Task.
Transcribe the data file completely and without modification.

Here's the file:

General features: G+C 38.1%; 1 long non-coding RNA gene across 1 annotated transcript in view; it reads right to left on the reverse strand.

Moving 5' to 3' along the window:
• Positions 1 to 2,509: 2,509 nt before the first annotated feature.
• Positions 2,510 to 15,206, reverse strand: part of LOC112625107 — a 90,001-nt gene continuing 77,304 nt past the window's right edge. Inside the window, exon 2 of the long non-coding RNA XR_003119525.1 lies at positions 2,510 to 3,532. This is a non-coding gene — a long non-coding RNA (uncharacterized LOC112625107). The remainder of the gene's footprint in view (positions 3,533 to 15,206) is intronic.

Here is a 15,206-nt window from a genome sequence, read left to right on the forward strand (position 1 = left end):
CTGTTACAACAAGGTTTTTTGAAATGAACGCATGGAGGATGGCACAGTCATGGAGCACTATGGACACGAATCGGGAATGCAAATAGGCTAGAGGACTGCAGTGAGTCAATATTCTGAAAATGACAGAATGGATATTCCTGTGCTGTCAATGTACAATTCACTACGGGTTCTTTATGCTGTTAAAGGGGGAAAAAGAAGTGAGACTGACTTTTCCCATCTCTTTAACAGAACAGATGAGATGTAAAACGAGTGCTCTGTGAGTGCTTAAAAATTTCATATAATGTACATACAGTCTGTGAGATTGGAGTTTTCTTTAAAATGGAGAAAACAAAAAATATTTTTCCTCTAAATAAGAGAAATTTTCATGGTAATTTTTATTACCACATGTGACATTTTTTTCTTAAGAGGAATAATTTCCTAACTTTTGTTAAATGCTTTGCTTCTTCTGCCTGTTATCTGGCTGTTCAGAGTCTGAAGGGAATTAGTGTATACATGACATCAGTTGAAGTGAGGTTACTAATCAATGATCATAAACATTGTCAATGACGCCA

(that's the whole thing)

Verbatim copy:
General features: G+C 38.1%; 1 long non-coding RNA gene across 1 annotated transcript in view; it reads right to left on the reverse strand.

Moving 5' to 3' along the window:
• Positions 1 to 2,509: 2,509 nt before the first annotated feature.
• Positions 2,510 to 15,206, reverse strand: part of LOC112625107 — a 90,001-nt gene continuing 77,304 nt past the window's right edge. Inside the window, exon 2 of the long non-coding RNA XR_003119525.1 lies at positions 2,510 to 3,532. This is a non-coding gene — a long non-coding RNA (uncharacterized LOC112625107). The remainder of the gene's footprint in view (positions 3,533 to 15,206) is intronic.

Here is a 15,206-nt window from a genome sequence, read left to right on the forward strand (position 1 = left end):
CTGTTACAACAAGGTTTTTTGAAATGAACGCATGGAGGATGGCACAGTCATGGAGCACTATGGACACGAATCGGGAATGCAAATAGGCTAGAGGACTGCAGTGAGTCAATATTCTGAAAATGACAGAATGGATATTCCTGTGCTGTCAATGTACAATTCACTACGGGTTCTTTATGCTGTTAAAGGGGGAAAAAGAAGTGAGACTGACTTTTCCCATCTCTTTAACAGAACAGATGAGATGTAAAACGAGTGCTCTGTGAGTGCTTAAAAATTTCATATAATGTACATACAGTCTGTGAGATTGGAGTTTTCTTTAAAATGGAGAAAACAAAAAATATTTTTCCTCTAAATAAGAGAAATTTTCATGGTAATTTTTATTACCACATGTGACATTTTTTTCTTAAGAGGAATAATTTCCTAACTTTTGTTAAATGCTTTGCTTCTTCTGCCTGTTATCTGGCTGTTCAGAGTCTGAAGGGAATTAGTGTATACATGACATCAGTTGAAGTGAGGTTACTAATCAATGATCATAAACATTGTCAATGACGCCA